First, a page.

The writing center, now a common fixture in educational institutions at all levels, is an outgrowth of the Kennedy Johnson civil rights legislation of the 1960s that resulted in a significant increase in the number of minority students attending college.
As increasing numbers of underprepared minority students were admitted to institutions of higher learning, it became obvious that teachers and administrators must either lower their academic standards or provide significant out-of-class assistance. Most chose to assist. But since frequently their workloads were already overextended, many institutions sought non-faculty assistance, an economical and effective solution to meeting the remedial needs of their underprepared students. One result was learning centers, facilities staffed by educational professionals and para-professionals (peer tutors) in the various content areas. The learning center concept gained overwhelming acceptance across the nation in the late 1960s and the 1970s.
Administrators, faculty, and students all found learning centers an effective solution to assistance needed beyond the classroom. These learning centers, with tutors and staff to instruct in most of the academic disciplines were so extensively used and required such vast space that division of the diverse conglomerate was inevitable. Writing centers were one of these divisions. The writing center, then, is a relatively young institution, and throughout the nation there is considerable diversity in emphasis and operational procedure.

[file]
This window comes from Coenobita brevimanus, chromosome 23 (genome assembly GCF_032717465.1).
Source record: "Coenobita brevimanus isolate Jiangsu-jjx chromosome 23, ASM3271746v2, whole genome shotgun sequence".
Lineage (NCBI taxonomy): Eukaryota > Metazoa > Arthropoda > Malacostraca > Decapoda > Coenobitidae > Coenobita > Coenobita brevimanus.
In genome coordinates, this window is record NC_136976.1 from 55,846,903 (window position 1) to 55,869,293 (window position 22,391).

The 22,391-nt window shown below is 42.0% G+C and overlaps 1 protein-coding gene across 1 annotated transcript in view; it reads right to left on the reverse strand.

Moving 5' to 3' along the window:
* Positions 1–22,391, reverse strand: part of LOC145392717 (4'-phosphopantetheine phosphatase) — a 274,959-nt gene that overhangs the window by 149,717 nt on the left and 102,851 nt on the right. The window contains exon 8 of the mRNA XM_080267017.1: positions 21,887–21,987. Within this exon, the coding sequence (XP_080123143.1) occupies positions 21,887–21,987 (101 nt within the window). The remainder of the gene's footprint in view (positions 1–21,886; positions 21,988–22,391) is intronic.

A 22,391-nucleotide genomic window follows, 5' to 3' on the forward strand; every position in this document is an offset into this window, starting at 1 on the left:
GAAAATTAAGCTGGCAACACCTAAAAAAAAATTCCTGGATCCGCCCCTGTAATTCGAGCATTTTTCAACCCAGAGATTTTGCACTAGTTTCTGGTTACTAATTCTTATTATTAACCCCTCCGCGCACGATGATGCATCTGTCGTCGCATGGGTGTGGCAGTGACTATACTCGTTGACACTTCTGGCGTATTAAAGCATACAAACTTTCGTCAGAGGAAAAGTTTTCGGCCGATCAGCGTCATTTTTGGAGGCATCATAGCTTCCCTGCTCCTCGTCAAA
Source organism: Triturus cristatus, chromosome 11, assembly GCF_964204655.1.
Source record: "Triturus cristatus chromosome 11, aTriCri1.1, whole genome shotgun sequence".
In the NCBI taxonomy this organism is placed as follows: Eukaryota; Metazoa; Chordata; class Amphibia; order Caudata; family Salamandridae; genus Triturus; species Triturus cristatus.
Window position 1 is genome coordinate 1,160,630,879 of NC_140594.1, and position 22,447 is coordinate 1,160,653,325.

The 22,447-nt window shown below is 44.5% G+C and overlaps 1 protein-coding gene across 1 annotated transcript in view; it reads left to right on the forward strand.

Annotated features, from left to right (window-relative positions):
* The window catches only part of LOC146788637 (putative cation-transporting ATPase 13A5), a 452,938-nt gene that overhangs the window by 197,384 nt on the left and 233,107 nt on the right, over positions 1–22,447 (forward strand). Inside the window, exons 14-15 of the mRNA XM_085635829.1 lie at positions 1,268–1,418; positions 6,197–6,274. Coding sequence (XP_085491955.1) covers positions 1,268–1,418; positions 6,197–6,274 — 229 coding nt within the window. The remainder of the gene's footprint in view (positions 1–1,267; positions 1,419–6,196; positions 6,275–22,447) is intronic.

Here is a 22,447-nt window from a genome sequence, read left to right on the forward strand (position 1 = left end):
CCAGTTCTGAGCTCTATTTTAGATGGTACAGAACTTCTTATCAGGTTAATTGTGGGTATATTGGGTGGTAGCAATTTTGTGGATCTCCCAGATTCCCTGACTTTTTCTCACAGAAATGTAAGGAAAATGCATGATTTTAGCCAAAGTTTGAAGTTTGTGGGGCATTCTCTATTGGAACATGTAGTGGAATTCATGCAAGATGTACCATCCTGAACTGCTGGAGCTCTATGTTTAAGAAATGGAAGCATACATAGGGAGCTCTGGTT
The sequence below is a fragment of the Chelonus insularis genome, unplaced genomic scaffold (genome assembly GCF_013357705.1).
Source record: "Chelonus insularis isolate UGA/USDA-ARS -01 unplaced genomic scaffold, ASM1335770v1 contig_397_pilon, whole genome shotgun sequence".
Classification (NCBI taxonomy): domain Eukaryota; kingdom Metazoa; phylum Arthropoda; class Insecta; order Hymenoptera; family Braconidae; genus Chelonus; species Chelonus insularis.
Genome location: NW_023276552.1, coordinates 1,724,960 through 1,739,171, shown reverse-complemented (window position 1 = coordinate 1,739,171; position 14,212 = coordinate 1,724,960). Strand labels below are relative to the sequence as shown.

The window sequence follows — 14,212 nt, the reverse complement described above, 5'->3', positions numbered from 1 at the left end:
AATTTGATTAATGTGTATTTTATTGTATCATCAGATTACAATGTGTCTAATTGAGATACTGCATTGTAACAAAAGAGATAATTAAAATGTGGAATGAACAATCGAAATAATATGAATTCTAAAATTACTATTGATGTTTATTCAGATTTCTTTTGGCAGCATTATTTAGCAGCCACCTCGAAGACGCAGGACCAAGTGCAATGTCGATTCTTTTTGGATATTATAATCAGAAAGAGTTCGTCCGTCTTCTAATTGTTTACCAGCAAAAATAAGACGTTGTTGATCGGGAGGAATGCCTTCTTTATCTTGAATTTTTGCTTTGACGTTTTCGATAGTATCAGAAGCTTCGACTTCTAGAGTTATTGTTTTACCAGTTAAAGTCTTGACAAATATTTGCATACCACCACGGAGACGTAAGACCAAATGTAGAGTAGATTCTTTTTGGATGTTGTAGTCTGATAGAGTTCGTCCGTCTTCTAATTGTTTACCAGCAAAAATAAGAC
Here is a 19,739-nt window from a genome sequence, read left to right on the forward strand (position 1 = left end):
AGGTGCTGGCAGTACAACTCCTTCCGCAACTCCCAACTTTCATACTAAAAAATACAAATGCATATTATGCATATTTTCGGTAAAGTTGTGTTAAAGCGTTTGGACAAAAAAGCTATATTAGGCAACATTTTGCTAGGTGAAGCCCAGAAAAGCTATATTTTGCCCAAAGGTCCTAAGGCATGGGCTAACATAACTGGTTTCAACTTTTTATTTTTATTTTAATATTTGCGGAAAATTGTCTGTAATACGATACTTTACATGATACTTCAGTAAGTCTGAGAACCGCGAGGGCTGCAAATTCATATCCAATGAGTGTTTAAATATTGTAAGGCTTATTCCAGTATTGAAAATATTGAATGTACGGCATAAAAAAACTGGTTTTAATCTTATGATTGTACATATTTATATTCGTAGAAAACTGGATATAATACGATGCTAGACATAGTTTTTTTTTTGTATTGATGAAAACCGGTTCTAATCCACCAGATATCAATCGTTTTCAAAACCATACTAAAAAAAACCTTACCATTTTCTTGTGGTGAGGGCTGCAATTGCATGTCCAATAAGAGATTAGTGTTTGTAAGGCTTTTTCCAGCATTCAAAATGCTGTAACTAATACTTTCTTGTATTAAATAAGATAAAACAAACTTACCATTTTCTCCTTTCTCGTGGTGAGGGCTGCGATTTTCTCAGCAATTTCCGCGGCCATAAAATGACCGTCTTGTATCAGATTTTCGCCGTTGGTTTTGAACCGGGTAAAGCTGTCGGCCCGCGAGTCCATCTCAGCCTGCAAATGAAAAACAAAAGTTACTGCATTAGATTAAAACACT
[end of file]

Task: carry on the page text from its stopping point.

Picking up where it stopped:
Some writing centers in institutions of higher education are staffed with accredited professionals only. Most employ students. Among the latter, a few employ only graduate students, but most use undergraduates. Since undergraduates are inexperienced both academically and as teachers of writing, administrators take a risk when selecting these individuals as center tutors; often they must make subjective decisions in recruitment and selection of their tutoring staff. The results are mixed: Some tutors are very good.